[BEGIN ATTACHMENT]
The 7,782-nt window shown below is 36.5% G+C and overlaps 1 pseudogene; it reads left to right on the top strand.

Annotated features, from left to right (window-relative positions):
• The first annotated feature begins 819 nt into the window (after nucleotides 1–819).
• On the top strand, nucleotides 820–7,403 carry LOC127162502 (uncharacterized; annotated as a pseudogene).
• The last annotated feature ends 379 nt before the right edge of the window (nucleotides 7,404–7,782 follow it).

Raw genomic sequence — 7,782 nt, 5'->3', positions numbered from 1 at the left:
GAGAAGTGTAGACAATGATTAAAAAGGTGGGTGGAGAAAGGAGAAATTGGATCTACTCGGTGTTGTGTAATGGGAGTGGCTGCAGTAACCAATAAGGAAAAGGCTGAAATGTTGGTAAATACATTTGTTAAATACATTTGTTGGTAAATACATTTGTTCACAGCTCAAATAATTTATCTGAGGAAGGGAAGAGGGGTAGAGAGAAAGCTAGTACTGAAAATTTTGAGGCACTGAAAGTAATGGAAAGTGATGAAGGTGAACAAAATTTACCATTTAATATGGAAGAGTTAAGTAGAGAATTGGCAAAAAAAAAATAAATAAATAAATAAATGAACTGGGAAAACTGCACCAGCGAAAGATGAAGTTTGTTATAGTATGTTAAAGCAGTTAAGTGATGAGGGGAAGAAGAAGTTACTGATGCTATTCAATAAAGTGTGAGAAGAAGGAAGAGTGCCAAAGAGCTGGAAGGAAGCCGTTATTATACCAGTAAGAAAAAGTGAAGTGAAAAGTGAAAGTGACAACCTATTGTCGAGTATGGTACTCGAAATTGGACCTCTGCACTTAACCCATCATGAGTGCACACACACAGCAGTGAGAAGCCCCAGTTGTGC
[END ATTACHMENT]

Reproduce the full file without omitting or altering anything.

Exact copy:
The 7,782-nt window shown below is 36.5% G+C and overlaps 1 pseudogene; it reads left to right on the top strand.

Annotated features, from left to right (window-relative positions):
• The first annotated feature begins 819 nt into the window (after nucleotides 1–819).
• On the top strand, nucleotides 820–7,403 carry LOC127162502 (uncharacterized; annotated as a pseudogene).
• The last annotated feature ends 379 nt before the right edge of the window (nucleotides 7,404–7,782 follow it).

Raw genomic sequence — 7,782 nt, 5'->3', positions numbered from 1 at the left:
GAGAAGTGTAGACAATGATTAAAAAGGTGGGTGGAGAAAGGAGAAATTGGATCTACTCGGTGTTGTGTAATGGGAGTGGCTGCAGTAACCAATAAGGAAAAGGCTGAAATGTTGGTAAATACATTTGTTAAATACATTTGTTGGTAAATACATTTGTTCACAGCTCAAATAATTTATCTGAGGAAGGGAAGAGGGGTAGAGAGAAAGCTAGTACTGAAAATTTTGAGGCACTGAAAGTAATGGAAAGTGATGAAGGTGAACAAAATTTACCATTTAATATGGAAGAGTTAAGTAGAGAATTGGCAAAAAAAAAATAAATAAATAAATAAATGAACTGGGAAAACTGCACCAGCGAAAGATGAAGTTTGTTATAGTATGTTAAAGCAGTTAAGTGATGAGGGGAAGAAGAAGTTACTGATGCTATTCAATAAAGTGTGAGAAGAAGGAAGAGTGCCAAAGAGCTGGAAGGAAGCCGTTATTATACCAGTAAGAAAAAGTGAAGTGAAAAGTGAAAGTGACAACCTATTGTCGAGTATGGTACTCGAAATTGGACCTCTGCACTTAACCCATCATGAGTGCACACACACAGCAGTGAGAAGCCCCAGTTGTGC